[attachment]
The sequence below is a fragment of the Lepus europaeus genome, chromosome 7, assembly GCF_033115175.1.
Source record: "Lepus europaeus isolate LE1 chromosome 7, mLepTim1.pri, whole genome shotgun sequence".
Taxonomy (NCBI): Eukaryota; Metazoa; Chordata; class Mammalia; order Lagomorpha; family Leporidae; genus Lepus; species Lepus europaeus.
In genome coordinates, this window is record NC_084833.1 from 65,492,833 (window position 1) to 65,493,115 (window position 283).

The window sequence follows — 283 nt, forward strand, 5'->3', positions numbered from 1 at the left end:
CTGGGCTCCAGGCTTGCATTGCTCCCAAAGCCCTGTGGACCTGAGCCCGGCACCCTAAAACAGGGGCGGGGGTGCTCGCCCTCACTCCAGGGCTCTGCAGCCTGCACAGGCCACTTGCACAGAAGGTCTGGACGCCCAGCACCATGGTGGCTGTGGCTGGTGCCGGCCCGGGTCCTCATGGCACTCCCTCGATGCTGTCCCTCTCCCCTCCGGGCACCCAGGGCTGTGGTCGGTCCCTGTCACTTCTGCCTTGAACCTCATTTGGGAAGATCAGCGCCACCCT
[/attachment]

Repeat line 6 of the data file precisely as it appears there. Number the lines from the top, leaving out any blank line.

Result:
CTGGGCTCCAGGCTTGCATTGCTCCCAAAGCCCTGTGGACCTGAGCCCGGCACCCTAAAACAGGGGCGGGGGTGCTCGCCCTCACTCCAGGGCTCTGCAGCCTGCACAGGCCACTTGCACAGAAGGTCTGGACGCCCAGCACCATGGTGGCTGTGGCTGGTGCCGGCCCGGGTCCTCATGGCACTCCCTCGATGCTGTCCCTCTCCCCTCCGGGCACCCAGGGCTGTGGTCGGTCCCTGTCACTTCTGCCTTGAACCTCATTTGGGAAGATCAGCGCCACCCT